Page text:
If your business employs skilled workers, or you have been one, you may be familiar with non-compete agreement, also known as covenant not to compete. For those who are less familiar with the subject, it is a contractual provision under which one party agrees not to compete in the same business, usually for a specific time period and/or in a defined geographic area. For example, in the context of employment, an employee may sign an employment agreement and agree not to work for a competitor of the employer for, say, three years after termination of the employment. The current state of the laws in many jurisdictions aside, an employer might have a legitimate business interest in insisting upon a covenant not to compete when an employee is in a position to learn about the employer’s trade secrets or other proprietary and confidential information that it wants to protect from competitors.
A less known, but potentially more likely, scenario for business owners, though, is in the context of buying or selling a business. While there are many benefits of buying or selling a thriving business, both sellers and buyers need to be aware of restrictive covenants as part of the contract for sale and think about how to define a competitive business and terms of the covenant, including the scope of activity, duration, and geographic area. In this blog series, we will focus on non-compete agreements in the context of buying or selling a business by looking at cases from several states, including California, Florida, New York, and Texas. While the cases discussed here are not intended to be a comprehensive survey of state laws, they are, nevertheless, illustrative examples of what can go wrong and what passes muster under state law.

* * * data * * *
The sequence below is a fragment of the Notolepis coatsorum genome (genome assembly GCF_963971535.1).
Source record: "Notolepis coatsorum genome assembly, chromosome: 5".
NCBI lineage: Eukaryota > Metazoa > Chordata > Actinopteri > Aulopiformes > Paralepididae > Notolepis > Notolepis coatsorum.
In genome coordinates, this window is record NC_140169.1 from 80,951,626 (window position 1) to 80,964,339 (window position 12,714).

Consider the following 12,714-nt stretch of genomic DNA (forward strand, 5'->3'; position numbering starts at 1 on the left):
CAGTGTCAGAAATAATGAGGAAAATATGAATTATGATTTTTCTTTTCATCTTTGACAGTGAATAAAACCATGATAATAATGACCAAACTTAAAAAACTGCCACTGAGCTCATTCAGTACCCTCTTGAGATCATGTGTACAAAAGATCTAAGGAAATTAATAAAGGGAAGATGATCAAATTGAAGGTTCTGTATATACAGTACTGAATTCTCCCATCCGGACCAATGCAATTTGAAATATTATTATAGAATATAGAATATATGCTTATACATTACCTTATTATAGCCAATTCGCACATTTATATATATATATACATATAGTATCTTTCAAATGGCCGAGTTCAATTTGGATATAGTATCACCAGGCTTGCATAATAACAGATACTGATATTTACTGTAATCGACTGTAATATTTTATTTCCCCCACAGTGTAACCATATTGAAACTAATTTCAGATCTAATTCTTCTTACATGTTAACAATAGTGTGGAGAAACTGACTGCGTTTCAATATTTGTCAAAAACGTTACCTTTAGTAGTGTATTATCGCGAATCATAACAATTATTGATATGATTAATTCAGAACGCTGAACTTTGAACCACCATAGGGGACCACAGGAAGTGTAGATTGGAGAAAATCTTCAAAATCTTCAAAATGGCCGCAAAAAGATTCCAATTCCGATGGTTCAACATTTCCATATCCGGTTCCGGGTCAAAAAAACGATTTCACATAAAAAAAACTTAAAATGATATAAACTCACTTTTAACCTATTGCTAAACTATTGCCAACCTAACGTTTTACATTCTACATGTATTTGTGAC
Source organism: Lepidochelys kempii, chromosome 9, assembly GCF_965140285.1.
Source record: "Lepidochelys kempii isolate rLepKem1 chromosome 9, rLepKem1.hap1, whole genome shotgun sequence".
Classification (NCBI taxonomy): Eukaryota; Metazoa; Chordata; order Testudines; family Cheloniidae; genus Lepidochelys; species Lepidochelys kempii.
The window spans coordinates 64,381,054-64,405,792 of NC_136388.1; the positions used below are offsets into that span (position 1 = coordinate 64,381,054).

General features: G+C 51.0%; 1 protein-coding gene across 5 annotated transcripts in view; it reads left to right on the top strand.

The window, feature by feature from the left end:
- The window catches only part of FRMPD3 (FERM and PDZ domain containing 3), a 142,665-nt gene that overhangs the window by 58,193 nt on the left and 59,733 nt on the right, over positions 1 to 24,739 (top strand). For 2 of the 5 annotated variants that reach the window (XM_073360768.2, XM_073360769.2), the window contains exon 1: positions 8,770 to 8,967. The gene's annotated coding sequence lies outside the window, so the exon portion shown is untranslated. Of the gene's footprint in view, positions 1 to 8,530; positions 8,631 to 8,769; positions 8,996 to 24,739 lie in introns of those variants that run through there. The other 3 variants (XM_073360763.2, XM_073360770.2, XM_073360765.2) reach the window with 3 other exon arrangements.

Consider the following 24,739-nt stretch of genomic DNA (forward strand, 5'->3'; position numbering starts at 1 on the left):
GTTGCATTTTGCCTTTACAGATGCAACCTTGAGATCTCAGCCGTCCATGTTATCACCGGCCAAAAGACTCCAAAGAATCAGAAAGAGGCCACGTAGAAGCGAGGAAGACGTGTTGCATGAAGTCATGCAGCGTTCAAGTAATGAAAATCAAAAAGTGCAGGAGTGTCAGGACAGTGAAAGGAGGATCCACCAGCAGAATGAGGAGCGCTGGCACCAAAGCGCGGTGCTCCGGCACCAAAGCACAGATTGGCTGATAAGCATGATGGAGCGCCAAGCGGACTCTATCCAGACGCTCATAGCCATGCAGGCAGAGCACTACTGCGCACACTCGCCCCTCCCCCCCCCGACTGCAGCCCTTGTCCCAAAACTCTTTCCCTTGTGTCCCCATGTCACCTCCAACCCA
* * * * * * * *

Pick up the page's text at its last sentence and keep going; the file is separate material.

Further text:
This post was part of a multi-part series on covenant not to compete in the context of buying or selling a business. You can find the other posts by searching our blogs at www.mcbrideattorneys.com. In our next post, we will discuss non-competes under California law.
This posting is intended to be a planning tool to familiarize readers with some of the high-level issues discussed herein. This is not meant to be a comprehensive discussion and additional details should be discussed with your transaction planners including attorneys, accountants, consultants, bankers and other business planners who can provide advice for your circumstances. This article should not be treated as legal advice to any person or entity.
Steps have been taken to verify the contents of this article prior to publication. However, readers should not, and may not, rely on this article. Please consult with counsel to verify all contents and do not rely solely on this article in planning your legal transactions.